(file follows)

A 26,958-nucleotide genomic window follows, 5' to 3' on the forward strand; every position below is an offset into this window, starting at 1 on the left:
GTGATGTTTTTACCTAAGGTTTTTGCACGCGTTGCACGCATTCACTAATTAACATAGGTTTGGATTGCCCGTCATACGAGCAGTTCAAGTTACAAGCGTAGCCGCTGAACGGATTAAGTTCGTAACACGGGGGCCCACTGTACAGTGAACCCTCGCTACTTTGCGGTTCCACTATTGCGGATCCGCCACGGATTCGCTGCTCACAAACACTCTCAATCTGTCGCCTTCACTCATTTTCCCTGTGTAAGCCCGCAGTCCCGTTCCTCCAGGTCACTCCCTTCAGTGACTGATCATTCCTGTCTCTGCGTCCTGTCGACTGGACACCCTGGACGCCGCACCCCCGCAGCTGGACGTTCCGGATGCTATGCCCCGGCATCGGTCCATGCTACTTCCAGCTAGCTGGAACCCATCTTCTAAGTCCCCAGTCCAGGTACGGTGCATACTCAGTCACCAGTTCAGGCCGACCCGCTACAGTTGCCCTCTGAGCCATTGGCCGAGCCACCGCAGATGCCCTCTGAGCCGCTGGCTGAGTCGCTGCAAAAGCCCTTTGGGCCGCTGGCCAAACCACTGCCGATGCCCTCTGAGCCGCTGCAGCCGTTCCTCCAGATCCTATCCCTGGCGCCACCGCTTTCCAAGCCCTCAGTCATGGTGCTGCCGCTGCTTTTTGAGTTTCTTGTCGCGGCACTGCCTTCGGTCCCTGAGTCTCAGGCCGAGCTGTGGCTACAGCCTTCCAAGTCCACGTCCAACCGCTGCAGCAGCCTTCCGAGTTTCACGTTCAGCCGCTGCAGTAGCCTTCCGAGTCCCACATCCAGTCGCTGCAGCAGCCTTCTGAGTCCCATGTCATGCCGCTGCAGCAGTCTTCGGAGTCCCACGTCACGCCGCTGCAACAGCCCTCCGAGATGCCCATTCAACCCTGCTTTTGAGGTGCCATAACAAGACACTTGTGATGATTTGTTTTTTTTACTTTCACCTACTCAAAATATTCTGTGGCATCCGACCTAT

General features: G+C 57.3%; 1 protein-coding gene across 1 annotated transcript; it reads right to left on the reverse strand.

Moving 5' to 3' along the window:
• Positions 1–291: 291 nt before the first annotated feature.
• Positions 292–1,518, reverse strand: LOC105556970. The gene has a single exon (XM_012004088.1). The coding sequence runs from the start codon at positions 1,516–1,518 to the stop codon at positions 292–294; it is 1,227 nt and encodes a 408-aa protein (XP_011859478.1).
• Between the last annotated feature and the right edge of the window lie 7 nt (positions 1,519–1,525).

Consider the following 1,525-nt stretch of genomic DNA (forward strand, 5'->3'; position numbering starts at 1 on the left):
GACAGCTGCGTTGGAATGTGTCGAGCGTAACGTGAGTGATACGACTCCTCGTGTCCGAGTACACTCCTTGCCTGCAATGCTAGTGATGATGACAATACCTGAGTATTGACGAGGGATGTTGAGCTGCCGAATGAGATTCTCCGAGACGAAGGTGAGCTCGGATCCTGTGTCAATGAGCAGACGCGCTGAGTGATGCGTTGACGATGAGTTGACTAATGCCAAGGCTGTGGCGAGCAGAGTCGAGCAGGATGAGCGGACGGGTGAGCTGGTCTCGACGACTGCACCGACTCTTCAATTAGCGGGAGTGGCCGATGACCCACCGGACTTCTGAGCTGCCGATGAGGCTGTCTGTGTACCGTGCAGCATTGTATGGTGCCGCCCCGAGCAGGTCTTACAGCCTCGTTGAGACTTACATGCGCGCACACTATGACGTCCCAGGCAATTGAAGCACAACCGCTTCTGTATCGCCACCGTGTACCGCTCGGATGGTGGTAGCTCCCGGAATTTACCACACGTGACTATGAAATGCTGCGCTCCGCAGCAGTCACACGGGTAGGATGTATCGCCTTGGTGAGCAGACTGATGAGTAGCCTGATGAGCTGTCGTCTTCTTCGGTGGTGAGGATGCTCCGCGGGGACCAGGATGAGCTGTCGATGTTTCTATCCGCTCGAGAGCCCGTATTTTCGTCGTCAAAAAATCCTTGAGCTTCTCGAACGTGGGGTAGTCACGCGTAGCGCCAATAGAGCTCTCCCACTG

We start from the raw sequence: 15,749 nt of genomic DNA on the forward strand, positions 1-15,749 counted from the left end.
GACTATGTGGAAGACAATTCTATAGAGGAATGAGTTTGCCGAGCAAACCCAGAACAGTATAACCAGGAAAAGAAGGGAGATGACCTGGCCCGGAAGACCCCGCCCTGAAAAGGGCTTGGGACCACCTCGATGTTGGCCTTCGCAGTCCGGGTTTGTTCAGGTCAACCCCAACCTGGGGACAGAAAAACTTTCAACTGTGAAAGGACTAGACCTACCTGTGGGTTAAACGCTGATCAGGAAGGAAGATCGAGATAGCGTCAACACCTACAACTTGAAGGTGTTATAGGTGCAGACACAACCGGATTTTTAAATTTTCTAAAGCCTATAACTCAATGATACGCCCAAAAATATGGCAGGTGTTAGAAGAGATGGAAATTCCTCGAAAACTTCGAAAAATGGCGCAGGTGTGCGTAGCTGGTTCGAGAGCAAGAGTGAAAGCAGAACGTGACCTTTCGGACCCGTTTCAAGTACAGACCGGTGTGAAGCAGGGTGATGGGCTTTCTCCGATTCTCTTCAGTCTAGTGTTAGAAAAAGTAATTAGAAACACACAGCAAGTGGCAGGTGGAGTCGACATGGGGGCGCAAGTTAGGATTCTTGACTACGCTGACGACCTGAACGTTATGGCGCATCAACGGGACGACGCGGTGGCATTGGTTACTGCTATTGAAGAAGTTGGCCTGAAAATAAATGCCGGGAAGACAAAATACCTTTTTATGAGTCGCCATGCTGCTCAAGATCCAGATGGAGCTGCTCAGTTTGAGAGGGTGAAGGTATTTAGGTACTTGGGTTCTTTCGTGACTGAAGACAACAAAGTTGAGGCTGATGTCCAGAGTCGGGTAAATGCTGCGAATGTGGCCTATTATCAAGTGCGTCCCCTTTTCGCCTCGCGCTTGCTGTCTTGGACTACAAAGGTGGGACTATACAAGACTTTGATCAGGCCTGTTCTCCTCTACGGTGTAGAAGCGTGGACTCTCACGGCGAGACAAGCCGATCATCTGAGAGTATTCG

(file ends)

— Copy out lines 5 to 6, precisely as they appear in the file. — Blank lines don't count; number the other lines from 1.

• Positions 1–291: 291 nt before the first annotated feature.
• Positions 292–1,518, reverse strand: LOC105556970. The gene has a single exon (XM_012004088.1). The coding sequence runs from the start codon at positions 1,516–1,518 to the stop codon at positions 292–294; it is 1,227 nt and encodes a 408-aa protein (XP_011859478.1).